Pros and Cons from real users!

Discussion in 'Samsung Galaxy S3' started by bacK_N_87, Aug 12, 2012.

  1. bacK_N_87
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    bacK_N_87 New Member

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    Seeing that the Razr HD is failing to spark my interest, I was wondering from some owners of the GS III what were some pros and cons. For instance any radio issues like the Galaxy Nexus? I could simply keep my Razr because there's nothing wrong with it. Unfortunately I'm human I want more than I need. Really want a new device. Thanks in advance.
  2. bsweetness
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    bsweetness Moderator

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    Pros

    - 4.8" 720p screen. This might be a con for people who don't like large screens, but I love it. And the fact that there's no on-screen navigation buttons make it even better for me. On-screen navigation buttons take up about 0.3" of the usable area of the screen in nearly every aspect of use (except for watching videos). With the S3, you're getting the full 4.8" (unlike with the Galaxy Nexus, where the on-screen buttons take the 4.6" down to around 4.3" of usable screen area). Until we can get a phone that is all screen on the front and zero bezel, I'll stick to preferring physical/capacitive navigation buttons.

    - Performance. The S4 processor plus 2GB of RAM makes the S3 snappiest phone I've ever used, even with TouchWhiz bogging things down. This thing would be unbelievable with stock Jelly Bean.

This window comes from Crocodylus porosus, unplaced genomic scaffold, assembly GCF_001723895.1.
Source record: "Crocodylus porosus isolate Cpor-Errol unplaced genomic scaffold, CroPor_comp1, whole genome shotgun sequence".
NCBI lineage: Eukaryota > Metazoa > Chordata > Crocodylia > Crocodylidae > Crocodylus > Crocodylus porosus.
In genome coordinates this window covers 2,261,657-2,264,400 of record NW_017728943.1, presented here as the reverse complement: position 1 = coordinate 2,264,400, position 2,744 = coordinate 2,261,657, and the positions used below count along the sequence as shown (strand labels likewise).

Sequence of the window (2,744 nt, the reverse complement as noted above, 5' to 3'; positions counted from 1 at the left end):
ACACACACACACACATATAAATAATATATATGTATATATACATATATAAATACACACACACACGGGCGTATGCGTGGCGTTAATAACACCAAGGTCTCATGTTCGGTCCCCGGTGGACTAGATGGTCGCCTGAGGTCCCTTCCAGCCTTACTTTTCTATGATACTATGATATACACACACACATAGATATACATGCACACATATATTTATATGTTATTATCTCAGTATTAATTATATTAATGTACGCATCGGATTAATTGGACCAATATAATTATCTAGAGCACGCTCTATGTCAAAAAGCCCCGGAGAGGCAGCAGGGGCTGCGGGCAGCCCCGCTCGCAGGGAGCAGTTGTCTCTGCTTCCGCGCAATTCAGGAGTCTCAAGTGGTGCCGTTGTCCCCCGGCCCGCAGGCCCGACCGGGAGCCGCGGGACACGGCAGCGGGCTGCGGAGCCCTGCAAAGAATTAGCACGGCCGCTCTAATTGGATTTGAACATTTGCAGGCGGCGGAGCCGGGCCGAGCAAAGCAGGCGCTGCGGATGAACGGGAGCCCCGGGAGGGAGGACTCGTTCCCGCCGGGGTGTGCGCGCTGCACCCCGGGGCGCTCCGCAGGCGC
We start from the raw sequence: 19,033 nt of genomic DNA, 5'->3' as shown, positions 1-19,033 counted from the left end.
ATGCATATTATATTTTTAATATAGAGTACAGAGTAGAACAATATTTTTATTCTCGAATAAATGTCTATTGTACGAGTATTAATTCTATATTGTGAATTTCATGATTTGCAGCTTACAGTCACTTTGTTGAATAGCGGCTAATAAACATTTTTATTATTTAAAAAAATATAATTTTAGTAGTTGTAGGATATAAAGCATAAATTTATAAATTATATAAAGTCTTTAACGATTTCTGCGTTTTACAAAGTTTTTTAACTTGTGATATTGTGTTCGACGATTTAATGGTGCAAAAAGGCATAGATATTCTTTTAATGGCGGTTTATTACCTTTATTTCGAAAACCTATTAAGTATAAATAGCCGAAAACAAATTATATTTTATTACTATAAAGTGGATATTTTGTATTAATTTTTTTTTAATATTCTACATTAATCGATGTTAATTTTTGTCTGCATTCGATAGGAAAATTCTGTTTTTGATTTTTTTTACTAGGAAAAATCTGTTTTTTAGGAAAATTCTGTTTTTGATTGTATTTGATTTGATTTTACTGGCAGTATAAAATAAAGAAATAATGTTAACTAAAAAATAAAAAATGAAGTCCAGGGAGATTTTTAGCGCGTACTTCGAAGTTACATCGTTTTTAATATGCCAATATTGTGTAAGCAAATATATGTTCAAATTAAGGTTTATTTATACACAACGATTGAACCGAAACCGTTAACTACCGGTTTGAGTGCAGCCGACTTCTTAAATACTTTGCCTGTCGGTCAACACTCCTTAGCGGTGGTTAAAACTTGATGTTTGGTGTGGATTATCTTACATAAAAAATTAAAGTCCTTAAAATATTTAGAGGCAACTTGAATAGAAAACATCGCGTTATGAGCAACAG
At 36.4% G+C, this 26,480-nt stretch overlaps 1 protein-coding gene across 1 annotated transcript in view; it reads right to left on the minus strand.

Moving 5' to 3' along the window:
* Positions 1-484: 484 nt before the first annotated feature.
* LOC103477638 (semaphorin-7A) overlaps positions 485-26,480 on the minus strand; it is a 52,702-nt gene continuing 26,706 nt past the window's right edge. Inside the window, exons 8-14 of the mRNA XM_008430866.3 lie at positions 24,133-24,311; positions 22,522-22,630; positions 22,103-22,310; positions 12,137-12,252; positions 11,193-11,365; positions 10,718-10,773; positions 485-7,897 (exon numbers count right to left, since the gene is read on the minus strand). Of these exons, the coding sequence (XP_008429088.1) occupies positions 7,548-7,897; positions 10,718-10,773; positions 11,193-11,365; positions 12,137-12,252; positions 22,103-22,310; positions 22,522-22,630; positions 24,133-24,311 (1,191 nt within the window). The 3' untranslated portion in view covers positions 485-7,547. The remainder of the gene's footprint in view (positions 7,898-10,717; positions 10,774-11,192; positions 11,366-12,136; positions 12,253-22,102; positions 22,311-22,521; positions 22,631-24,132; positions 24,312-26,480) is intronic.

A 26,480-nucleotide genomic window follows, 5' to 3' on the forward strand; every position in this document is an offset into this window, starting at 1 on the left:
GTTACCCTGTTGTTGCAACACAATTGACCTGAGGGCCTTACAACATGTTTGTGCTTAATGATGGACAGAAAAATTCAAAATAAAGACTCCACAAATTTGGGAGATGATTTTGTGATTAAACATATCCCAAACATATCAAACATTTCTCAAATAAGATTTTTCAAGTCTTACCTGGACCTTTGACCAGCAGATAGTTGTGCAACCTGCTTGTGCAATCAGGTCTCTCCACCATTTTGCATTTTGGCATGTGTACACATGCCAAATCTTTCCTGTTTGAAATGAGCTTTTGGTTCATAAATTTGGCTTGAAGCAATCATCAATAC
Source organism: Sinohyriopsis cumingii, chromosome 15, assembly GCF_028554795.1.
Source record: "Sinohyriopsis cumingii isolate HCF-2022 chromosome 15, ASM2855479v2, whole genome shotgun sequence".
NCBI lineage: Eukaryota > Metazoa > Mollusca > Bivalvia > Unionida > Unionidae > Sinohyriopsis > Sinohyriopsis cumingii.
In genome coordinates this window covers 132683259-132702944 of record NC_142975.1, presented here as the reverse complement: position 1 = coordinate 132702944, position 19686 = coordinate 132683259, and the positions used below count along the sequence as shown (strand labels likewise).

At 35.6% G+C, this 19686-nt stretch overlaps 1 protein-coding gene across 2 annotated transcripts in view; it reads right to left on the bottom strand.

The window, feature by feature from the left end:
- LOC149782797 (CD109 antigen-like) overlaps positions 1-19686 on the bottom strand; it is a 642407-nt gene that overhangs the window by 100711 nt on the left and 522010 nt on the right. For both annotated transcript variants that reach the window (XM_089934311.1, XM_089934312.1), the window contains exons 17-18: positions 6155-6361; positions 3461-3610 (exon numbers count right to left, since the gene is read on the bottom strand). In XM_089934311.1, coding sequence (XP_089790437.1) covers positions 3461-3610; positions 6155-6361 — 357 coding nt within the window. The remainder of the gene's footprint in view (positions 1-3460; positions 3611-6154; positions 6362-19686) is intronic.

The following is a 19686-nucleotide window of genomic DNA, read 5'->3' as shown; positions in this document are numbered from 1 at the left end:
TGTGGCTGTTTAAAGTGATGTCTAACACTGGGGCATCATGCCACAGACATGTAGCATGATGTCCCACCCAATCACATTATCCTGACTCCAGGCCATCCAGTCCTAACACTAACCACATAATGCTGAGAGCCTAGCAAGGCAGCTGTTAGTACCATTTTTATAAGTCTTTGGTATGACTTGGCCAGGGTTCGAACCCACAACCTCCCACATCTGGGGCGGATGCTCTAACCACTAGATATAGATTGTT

- Fantastic camera. HTC's One series are the only Android phones out there with a better camera right now, and they aren't better by much. Having previously owned an iPhone 4S, I can also say that I've been more impressed by the shots I've gotten from the S3.

    - Battery life. Except for the RAZR MAXX, it definitely gets the best battery life of any Verizon LTE phone with a stock battery out there at the moment, even with the 4.8" 720p screen.

    - Removable battery. It's sad that this has to be considered a pro, but with the recent moves HTC and Motorola have been making to non-removable batteries, it's nice to see Samsung sticking with it. It's great for those times when you have a spare battery and no time/ability to plug into a charger.

    - MicroSD slot. It's also sad that this has to be considered a pro, but with the direction Google has been trying to push Android in, it's a major selling point for me.

    - Accessories. All versions have exactly the same dimensions (except the Korean super duper version), so accessories for the S3 are universal.

    In-between